Sense explains how COVID has changed home energy usage

electricity prices

Based on an analysis of changes in home energy trends across the country since COVID-19, Sense found that the average home electrical usage increased 22 percent compared to 2019, a reflection of people using more electricity while they stayed home. With this increase, most consumers will pay 22% more on their April electricity bill compared to April 2019, with a typical increase of $22-$25, and higher in states with steeper utility rates.

Staying at Home Increased Electricity Demand and Costs

Ordinarily, home electricity demand decreases in the March through April time frame due to warmer weather in the spring. In 2020, instead of falling, daily electricity demand increased 22% from March 10 to April 10. Since weather is relatively temperate across most of the country in March and April, people can expect their costs to increase in the warmer months ahead as HVAC systems work to keep homes cool–assuming that most people are still at home.

A Flattened Duck Curve?

Mid-day energy usage was the biggest factor in driving up energy demand. Ordinarily, home energy usage drops in the middle of the day between 10 a.m. and 4 p.m., when many people are away from home for work or school. Utilities call this pattern the “duck curve.”

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This year, the average home showed steadily rising energy usage starting at 5 am and peaking at 4 pm, followed by declining use through the evening and overnight. The biggest jump took place at 4 pm when the average home’s energy usage increased by 425 kWh compared to 2019 averages. This change in energy usage reflects that most people are home all day and using electricity. In other words, the home’s energy “duck curve” has flattened for most Americans.

When Did People Stay at Home?

Sense discovered intriguing patterns in energy data that show people’s responses to the Covid epidemic. The data shows that most people made the decision to stay home soon after state emergencies were announced but well before state stay-at-home orders were issued. The biggest increases in home energy demand took place between March 10 and March 21, coinciding with work, school and college changes. As state governments ease restrictions in May, the Sense dataset points to multiple factors influencing peoples’ decisions to stay home, including business and school policies.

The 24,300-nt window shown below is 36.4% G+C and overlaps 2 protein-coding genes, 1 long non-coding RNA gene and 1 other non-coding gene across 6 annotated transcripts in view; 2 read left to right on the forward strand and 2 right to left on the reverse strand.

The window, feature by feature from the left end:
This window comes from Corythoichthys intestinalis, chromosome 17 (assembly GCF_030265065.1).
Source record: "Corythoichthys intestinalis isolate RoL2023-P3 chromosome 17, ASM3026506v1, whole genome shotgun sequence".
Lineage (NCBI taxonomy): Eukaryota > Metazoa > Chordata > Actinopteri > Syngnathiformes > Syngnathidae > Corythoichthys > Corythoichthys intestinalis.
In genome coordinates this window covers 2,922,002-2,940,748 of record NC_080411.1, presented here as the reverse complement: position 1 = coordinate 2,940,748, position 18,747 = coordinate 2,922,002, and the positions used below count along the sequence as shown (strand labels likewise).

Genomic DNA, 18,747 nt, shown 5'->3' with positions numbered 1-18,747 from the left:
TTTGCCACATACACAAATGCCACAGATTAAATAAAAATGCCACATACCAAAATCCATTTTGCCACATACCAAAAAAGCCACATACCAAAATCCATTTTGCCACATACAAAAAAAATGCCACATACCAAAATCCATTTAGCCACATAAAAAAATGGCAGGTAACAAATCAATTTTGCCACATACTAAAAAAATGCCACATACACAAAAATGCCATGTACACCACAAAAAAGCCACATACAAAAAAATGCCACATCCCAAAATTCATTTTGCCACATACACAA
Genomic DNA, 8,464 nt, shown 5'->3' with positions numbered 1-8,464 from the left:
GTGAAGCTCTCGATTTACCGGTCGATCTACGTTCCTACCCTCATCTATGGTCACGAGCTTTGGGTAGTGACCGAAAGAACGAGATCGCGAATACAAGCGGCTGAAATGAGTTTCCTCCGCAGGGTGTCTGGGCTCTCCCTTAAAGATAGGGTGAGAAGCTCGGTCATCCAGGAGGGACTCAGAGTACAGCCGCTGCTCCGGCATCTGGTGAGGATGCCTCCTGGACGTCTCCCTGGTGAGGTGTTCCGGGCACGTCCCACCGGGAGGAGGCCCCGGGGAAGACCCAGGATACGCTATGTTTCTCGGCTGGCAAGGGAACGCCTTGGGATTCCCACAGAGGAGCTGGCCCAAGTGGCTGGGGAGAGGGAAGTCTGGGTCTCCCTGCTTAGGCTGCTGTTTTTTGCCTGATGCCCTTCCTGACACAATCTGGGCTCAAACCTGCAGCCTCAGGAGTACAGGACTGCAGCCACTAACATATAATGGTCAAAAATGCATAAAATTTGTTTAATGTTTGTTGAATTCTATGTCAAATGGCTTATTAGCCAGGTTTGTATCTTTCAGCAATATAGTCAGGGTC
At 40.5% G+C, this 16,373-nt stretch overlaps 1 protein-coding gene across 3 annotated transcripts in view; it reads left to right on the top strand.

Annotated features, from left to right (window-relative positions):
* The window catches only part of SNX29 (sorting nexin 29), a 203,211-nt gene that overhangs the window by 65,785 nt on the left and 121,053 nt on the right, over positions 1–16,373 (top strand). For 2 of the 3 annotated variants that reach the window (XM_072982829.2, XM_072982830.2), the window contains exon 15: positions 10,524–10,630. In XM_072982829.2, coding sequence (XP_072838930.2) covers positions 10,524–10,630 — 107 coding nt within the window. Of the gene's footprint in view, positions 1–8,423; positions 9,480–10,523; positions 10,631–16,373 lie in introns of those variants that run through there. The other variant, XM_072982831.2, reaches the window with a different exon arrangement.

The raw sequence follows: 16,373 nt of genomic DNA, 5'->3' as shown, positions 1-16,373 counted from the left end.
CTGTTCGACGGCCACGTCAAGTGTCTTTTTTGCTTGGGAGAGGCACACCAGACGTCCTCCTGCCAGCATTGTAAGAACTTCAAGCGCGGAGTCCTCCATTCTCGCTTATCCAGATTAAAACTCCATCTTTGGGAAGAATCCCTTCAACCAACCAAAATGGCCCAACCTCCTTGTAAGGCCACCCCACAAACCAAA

The steep rise in energy demand as more people decided to stay home between March 10 and 21 coincides with a number of external events related to Covid response that took place before the states issued stay-at-home advisories.

• Between March 3 and 10, California, Massachusetts, New York and Ohio declared states of emergency.
• On March 10, Harvard and MIT sent their students home to learn online, followed quickly by many colleges around the country.
• On March 10, Facebook, Google, Twitter and Amazon asked employees to work from home.
• On March 13, the federal government declared a state of emergency.
• Starting March 16, most states closed elementary and high schools.

California issued its stay-at-home advisory on March 19, followed by Ohio, New York and Massachusetts within 4 days; Arizona, North Carolina and Texas issued orders later in the month.

Based on these home energy trends, most Americans made their decision to stay home before being ordered to do so by the government. Other factors appeared to be influential, including actions by prominent businesses and colleges, the need to take care of school age children who were now at home, and emergency orders by states and the federal government.

The Sense home data revealed that after March 14, daily energy consumption increased 22.4% across the country, driven by a 35% increase in mid-day demand, but changes varied significantly across states. Interestingly, homes in North Carolina and Arizona increased at a rate that was half the national average, implying that fewer people stayed home in those states.

State Mid-day Increase in Electricity Consumption (10 am to 3 pm) and Daily Increase in Electricity Consumption

California 28.8% 21.1%
Massachusetts 40.4% 26.6%
New York 26.6% 15.0%
Ohio 19.8% 14.4%
Minnesota 36.4% 24.3%
Texas 32.7% 20.0%
North Carolina 19.0% 9.6%
Arizona 18.6% 8.6%
National average 35.1% 22.4%

About Sense’s analysis
Sense analyzed data for 5,000 homes that have the Sense Home Energy Monitor across 30 states that are geographically representative of the country. The analysis identified percentage increases in home energy demand compared to the same dates in 2019 and normalized for weather. Duck curve data was analyzed for the period March 20-30 when home energy demand was at high levels. Note that Sense customer homes tend to be bigger than the national average and as a result, they have 23% higher energy bills than the US average.

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